Seed money from venture capitalists starts to sprout
This is the year of the venture capitalist, the high-tech community here has proclaimed. Georgia trails neighboring North Carolina and Florida, at some distance, in the high-tech race. But Atlanta has become a lively second-tier technology center, with 150 firms, mostly in software and applications, or communications hardware.
Though many high-tech centers are principally concentrations of branch plants of national heavyweights such as Digital or International Business Machines, Atlanta is notable for its many homegrown entrepreneurial firms.
But the missing link has been venture capital. Business leaders complain that start-up firms have had to rely on outside money.
There are clear signs that the situation is turning around, particularly over the past year. Venture capital funds are being launched here. And programs of the Advanced Technology Development Center at the Georgia Institute of Technology (Georgia Tech), ''have brought venture capitalists out of the woodwork,'' says Ronald White of the center's ''incubator'' program.
Atlanta's high-tech industry rests on foundations similar to those of other silicon capitals: Sunbelt life-style appeal, including mild winters, and academic support from Georgia Tech and other institutions.
One Atlanta economist says that Georgia Tech is not MIT or Stanford, but drawing as it does on a student body with a strong practical, agrarian background, it does produce good undergraduate engineers ''who aren't all theoretical but can start earning money for their employers right away.''
Also, IBM's major marketing office here has made for a large pool of talent potentially enticeable to joining new firms.
Asked to describe high tech in Atlanta, John Imlay, chairman and chief executive officer of Management Science America Inc., calls it ''about to explode.''
Mr. Imlay should know an explosion when he sees one. MSA, which specializes in standard applications packages, is the biggest independent software company in the world and has grown an average of 46 percent a year for the last 10 years. ''That's not too bad,'' he observes. Sales are projected at $135 million to $140 million this year, up from just $2 million a decade ago.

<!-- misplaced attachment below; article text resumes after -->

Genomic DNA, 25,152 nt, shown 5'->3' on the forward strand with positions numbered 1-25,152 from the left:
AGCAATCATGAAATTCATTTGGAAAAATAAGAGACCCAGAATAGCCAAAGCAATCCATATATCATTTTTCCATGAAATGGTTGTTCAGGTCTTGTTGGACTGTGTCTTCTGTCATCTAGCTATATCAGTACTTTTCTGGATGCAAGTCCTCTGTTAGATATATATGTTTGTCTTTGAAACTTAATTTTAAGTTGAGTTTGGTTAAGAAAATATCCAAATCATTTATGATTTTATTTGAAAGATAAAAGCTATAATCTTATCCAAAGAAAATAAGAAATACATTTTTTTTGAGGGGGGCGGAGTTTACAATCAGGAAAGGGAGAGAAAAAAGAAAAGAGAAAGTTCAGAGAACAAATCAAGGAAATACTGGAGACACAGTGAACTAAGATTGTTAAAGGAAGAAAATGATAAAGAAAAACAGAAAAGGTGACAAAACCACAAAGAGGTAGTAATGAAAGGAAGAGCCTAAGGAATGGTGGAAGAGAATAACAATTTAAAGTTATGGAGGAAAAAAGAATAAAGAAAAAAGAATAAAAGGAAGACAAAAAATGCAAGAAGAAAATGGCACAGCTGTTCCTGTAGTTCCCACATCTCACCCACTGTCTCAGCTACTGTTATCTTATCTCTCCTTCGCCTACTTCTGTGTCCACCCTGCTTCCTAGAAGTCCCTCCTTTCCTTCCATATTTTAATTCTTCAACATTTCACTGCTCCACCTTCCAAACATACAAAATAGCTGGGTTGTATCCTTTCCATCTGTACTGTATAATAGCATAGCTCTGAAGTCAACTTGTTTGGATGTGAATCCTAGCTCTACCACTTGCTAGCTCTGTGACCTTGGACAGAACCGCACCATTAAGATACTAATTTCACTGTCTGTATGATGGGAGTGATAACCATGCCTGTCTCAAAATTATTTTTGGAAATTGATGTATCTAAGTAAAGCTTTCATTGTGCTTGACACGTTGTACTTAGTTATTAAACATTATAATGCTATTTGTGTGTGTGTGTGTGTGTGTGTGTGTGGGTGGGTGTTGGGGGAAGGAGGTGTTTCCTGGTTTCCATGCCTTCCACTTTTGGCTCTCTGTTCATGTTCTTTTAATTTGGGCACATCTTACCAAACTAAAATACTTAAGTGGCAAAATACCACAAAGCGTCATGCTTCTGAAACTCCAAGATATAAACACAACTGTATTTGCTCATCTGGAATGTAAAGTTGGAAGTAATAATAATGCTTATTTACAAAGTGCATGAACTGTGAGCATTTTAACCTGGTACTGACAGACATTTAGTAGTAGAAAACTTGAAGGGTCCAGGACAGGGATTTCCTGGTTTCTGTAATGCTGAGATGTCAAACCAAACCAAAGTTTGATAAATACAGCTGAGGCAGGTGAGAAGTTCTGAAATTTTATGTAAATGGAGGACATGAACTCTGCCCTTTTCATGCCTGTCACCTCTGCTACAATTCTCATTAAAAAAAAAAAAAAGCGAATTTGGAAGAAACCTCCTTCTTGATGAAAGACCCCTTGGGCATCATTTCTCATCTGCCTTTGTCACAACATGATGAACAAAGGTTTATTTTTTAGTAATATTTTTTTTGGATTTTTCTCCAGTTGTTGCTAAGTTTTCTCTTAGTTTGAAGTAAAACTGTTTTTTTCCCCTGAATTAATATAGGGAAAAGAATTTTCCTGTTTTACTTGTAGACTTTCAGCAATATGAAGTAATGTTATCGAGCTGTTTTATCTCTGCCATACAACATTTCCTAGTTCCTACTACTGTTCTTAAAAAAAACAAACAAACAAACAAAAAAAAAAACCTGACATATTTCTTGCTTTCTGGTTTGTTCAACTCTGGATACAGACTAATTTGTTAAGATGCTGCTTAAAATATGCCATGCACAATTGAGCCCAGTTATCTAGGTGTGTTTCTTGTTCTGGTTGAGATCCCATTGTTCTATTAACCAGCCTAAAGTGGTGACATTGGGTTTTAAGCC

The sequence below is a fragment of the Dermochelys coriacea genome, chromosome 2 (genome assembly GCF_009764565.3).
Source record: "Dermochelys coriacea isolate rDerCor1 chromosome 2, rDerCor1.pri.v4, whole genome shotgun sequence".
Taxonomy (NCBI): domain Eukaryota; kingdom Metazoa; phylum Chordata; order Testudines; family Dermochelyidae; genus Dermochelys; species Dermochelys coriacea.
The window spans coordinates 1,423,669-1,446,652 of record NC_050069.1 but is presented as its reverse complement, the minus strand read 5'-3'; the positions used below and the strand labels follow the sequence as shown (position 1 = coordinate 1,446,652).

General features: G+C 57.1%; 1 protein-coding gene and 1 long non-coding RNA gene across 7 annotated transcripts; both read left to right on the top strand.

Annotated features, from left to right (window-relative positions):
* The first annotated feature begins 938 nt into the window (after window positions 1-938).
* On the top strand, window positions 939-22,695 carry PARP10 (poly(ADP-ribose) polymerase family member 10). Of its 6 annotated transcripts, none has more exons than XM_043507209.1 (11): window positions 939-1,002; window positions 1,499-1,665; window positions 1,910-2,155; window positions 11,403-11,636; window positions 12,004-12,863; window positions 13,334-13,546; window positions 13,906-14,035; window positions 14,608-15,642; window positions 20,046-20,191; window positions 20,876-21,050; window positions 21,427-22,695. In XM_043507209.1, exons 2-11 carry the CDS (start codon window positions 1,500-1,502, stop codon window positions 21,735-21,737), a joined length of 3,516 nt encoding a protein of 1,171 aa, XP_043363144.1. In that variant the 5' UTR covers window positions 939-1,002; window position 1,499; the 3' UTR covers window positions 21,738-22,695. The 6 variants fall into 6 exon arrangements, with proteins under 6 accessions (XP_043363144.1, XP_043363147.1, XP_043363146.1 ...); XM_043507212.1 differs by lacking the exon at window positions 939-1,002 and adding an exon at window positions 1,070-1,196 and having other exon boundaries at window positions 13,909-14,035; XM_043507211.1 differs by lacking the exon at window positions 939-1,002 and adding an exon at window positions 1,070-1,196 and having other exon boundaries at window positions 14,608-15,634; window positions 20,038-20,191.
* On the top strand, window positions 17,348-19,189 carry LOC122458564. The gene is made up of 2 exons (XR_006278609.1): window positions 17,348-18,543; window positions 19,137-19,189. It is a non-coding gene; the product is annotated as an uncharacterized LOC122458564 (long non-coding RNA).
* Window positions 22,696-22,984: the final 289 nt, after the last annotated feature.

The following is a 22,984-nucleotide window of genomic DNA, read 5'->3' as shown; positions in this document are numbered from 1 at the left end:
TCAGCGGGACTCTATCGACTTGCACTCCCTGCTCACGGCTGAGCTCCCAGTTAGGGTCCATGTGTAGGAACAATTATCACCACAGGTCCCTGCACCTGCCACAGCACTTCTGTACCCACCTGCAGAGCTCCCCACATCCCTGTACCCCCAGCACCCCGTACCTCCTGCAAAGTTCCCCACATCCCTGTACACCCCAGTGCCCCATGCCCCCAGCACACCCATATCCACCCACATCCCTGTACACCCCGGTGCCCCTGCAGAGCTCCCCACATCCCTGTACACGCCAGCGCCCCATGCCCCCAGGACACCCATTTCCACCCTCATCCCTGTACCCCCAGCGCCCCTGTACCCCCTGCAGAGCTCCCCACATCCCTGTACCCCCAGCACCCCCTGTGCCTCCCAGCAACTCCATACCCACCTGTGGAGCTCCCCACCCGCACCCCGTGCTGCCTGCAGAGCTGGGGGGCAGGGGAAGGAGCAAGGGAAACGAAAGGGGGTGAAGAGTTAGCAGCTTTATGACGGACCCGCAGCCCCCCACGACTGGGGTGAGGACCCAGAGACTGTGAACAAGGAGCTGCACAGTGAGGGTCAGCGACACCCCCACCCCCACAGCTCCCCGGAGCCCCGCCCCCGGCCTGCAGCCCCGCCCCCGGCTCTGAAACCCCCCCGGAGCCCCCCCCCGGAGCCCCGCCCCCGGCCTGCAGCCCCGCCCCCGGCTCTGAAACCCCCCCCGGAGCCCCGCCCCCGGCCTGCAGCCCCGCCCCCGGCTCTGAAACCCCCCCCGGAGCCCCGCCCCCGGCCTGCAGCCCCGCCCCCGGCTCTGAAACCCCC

Georgia Tech's Mr. White stresses the growth not only of high-tech firms, but of what he calls the ''high-tech infrastructure,'' a community of lawyers, bankers, and other professionals who understand high-tech industry.
Accountants, for example, are learning to appreciate that a line of software is an asset to a computer company, just as an inventory of widgets is to a widgetmaker.
The incubator program is providing support for some 20 new start-up companies ranging from ''raw'' to ''medium-rare'' enterprises.
Individual entrepreneurs are looking for new firms in which to invest their fortunes, often made in technology-related fields.
A new venture capital fund, Noro-Moseley Partners, is also attracting attention in Atlanta. Its general partners are Charles D. Moseley Jr., a former investment banker, and Jack R. Kelly Jr., formerly of Scientific-Atlanta, a communications equipment firm.
The partners were aiming to attract $25 million when they started out a few months ago; they ended up with $43 million, from a broad mix of institutional and individual investors.
They feel their timing is right. Mr. Kelly says that profits made in the bull market have helped get their fund together. On the other hand, the recent cooling of the market has helped them as they start to make their investments: Companies that might have gone to the stock market for capitalization are now looking for venture capital instead.
Edward Turville, an analyst at Robinson-Humphrey/American Express, is bullish on high technology in Atlanta, but plays down the need to get local money for start-up companies. ''Money's green all over the country.'' Good ideas, he insists, will get funded - somehow.
He characterizes the high-tech industry in Atlanta as already active enough. ''I don't know why we need to go any faster.''
He does foresee the continuation of a wave of mergers that has already begun in Atlanta, including MSA's acquisition of Peachtree Software.